Robots are coming to NZ forests

Wednesday 28 Mar 2018

Stung by workplace accidents and deaths, the forestry industry is hoping robots will soon take over the most dangerous jobs. Will Harvie reports.

"No worker on the slope, no hand on the chainsaw."

That was the theme of a recent research project funded by the New Zealand forestry industry and Government to reduce accidents and deaths in our forests.

While funding has ended for one aspect, it's still a long-term goal and university researchers such as Dr Rien Visser, director of studies in forest engineering at the University of Canterbury, foresee autonomous felling machines, robot trucks delivering logs to mills and drones replanting forests – eventually and maybe.

While other researchers are looking deep into robotic tree fellers, Visser takes the view that robotic chainsaws are some time away – and there's lower hanging fruit to tackle first.

He also doesn't foresee robots with humanoid features – two legs, two arms and perhaps a head – clomping through New Zealand forests, as fun or frightening as that might be.

Forestry robots will be wheeled or tracked vehicles – uncool, but high-tech industrial beasts built to survive the steepest terrains, festooned with video cameras, connected to the internet cloud, but still overseen by a human. Think of big bulldozers, without a cab for human control.

Visser, in a public lecture earlier this month that marked his promotion as a full professor, said mechanisation of the forestry industry had already come to New Zealand. There are fewer hands on chainsaws and more big machines felling and processing trees, especially on flat land.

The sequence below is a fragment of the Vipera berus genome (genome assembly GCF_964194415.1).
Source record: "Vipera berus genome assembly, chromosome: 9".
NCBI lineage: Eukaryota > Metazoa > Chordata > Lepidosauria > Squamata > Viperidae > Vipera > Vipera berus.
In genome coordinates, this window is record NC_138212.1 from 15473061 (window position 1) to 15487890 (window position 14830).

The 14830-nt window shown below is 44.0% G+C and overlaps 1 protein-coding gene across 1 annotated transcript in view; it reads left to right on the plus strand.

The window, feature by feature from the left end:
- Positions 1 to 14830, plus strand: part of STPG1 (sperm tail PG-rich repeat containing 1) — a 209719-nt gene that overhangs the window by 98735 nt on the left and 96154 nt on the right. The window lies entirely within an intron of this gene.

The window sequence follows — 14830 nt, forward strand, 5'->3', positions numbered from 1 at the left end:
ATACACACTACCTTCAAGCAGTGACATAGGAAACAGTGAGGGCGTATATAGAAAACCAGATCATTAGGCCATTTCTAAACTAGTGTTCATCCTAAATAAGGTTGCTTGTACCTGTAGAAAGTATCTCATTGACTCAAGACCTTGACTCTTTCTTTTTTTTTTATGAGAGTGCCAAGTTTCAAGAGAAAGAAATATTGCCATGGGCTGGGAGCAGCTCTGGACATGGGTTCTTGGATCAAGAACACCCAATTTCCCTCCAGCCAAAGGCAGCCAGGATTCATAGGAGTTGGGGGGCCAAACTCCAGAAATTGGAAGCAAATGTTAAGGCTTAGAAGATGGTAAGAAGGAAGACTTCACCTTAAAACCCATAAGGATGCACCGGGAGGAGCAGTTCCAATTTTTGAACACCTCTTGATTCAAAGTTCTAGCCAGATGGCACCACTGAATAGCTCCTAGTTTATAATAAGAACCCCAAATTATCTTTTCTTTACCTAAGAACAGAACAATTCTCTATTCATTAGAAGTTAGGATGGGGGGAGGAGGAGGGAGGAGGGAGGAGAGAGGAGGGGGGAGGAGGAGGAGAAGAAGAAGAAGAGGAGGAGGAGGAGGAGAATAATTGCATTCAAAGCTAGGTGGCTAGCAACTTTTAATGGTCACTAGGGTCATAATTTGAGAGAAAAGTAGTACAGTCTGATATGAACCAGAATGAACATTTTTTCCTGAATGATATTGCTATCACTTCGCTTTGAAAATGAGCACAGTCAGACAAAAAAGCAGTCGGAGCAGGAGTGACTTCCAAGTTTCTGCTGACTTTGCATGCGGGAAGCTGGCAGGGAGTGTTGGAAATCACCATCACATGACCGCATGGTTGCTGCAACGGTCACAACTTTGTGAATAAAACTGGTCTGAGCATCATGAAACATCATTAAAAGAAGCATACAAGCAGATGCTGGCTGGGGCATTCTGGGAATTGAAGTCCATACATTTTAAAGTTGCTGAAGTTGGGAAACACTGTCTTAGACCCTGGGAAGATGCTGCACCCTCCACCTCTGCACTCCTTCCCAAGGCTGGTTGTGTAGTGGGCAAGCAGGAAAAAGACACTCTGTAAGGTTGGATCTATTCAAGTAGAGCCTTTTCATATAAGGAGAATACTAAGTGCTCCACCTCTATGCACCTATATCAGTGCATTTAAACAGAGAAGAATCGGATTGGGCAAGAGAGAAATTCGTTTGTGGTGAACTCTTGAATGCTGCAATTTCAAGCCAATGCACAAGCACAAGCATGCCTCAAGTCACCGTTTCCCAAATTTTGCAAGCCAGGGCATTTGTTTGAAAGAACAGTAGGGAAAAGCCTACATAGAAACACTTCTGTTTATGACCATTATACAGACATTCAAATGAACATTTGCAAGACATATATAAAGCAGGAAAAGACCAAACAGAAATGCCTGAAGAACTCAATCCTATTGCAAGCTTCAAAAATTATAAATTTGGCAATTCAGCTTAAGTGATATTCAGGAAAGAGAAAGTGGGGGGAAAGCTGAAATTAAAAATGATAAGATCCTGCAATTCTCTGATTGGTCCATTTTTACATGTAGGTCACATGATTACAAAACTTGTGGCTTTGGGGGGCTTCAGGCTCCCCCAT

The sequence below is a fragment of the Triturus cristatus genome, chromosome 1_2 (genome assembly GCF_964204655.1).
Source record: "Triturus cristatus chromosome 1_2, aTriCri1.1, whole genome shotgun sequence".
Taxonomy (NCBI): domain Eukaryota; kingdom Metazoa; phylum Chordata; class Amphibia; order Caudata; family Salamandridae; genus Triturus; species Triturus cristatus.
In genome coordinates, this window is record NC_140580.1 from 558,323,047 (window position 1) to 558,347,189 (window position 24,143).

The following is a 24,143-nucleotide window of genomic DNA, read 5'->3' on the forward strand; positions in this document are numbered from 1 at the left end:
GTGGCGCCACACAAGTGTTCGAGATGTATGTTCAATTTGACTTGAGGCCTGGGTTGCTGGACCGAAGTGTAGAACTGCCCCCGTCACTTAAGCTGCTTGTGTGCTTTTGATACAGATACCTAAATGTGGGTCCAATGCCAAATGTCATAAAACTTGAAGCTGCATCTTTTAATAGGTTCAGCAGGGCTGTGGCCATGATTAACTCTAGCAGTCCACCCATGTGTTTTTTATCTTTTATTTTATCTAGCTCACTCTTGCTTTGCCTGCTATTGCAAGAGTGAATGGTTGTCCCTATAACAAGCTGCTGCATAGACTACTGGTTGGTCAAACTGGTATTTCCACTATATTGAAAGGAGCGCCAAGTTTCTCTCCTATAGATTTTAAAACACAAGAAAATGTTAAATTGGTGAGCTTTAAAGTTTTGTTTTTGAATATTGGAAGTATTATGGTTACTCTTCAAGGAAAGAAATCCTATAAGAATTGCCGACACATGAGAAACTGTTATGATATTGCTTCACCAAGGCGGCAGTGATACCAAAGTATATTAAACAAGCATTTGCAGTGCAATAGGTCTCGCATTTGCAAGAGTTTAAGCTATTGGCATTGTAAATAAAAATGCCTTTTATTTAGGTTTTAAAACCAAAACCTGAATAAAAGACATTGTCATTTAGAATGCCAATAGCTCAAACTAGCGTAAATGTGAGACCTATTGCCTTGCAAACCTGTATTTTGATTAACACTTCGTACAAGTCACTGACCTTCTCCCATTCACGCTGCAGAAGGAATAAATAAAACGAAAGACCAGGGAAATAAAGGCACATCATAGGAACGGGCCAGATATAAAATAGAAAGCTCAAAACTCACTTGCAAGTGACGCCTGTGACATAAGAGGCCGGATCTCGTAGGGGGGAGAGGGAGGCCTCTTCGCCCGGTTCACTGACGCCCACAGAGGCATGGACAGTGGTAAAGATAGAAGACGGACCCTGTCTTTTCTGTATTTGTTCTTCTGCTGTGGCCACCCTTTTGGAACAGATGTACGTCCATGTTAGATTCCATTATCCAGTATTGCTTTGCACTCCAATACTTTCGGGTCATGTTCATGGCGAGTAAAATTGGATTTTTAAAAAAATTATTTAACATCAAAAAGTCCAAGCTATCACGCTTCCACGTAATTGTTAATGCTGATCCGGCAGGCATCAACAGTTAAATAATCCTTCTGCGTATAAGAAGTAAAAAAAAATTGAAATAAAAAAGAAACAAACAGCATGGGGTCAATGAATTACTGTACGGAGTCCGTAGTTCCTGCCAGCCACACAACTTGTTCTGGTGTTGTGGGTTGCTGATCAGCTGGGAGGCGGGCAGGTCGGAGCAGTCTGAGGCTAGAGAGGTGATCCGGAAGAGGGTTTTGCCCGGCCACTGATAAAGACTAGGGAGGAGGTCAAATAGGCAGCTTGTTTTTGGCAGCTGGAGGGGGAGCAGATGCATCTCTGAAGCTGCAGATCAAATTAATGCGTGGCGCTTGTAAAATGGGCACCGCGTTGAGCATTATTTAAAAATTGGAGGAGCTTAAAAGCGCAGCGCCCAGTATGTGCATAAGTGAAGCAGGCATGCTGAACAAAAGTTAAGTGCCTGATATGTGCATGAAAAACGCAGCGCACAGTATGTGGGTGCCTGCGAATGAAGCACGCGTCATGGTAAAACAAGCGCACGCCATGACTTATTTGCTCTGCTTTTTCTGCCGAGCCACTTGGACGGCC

Once they are cut, logs have to be extracted from the forest floor to a cleared, flat area called a "landing".

Log extraction is the most promising aspect of autonomous forestry, Visser says. In a January report he wrote for Forest and Wood Products Australia, Visser called it the "most realistic" area for autonomous development.

These days, machines called skidders and forwarders driven by humans are used for extraction on flat and rolling terrain.

Extraction is predictable but sometimes dangerous work, Visser says. Autonomous machines could work on relatively well-defined trails in the forest. They don't need to think much, just move along the trail back and forth, extracting logs to the landing.

"However, for such extraction systems to become very productive and cost effective, [they] need to be able to self-load and unload," Visser wrote in the Australian report. In other words, robots need to be able to identify the trees or logs in the forest, know how to pick them up, and stack them.

He thought autonomous extraction technology was a "near-future opportunity", one to five years away.

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